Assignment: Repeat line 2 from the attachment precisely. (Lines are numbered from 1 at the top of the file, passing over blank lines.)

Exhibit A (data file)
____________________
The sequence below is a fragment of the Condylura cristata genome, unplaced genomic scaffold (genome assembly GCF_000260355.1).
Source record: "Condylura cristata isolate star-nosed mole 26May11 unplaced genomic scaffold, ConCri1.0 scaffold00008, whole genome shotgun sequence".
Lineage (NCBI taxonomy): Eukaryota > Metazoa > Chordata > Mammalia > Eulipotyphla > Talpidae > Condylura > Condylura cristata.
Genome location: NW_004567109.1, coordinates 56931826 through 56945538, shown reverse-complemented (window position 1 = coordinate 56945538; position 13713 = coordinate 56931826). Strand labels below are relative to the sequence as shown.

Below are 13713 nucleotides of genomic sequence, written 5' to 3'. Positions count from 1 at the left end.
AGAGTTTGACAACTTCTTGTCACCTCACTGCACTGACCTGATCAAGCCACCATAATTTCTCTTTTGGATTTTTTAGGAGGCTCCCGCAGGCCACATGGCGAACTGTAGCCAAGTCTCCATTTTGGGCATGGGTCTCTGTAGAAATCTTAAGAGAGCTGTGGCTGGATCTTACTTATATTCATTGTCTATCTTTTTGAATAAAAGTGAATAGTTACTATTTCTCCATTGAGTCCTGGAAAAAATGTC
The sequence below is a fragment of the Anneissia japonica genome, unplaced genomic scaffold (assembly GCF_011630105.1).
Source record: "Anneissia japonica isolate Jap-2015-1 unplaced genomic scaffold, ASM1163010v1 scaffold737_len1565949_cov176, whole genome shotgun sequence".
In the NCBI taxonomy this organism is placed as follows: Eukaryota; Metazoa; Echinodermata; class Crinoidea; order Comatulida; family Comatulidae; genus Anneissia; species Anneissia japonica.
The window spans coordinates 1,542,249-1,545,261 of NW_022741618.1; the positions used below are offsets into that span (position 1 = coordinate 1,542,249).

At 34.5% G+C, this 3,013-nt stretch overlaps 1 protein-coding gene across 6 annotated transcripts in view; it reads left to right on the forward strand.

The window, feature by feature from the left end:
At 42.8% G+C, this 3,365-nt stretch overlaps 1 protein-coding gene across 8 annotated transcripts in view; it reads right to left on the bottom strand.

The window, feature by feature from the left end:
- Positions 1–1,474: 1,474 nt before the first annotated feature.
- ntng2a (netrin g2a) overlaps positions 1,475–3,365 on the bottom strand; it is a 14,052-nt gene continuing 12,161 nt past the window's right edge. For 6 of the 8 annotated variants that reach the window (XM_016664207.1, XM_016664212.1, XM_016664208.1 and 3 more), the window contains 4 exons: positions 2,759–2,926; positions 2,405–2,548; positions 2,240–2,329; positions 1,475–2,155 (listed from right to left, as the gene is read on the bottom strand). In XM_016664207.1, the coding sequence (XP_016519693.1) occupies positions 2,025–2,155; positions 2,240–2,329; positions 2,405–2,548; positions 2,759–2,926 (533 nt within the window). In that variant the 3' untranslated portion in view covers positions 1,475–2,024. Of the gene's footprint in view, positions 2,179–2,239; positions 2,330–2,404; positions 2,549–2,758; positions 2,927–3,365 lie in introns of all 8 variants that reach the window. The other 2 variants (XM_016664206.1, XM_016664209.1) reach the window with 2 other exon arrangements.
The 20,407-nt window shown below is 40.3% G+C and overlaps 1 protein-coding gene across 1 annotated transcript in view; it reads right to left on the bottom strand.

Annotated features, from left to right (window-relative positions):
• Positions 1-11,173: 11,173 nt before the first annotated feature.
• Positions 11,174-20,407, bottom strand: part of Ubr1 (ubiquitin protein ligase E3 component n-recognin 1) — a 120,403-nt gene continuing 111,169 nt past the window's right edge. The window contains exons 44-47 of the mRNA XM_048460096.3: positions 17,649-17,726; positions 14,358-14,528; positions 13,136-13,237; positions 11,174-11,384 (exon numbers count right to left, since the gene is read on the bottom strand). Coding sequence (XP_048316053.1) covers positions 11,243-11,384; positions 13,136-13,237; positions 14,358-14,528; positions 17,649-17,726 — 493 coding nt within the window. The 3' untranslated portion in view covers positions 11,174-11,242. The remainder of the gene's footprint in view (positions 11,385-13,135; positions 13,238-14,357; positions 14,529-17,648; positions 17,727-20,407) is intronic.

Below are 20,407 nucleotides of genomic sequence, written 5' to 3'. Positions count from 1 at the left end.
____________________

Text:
Source record: "Condylura cristata isolate star-nosed mole 26May11 unplaced genomic scaffold, ConCri1.0 scaffold00008, whole genome shotgun sequence".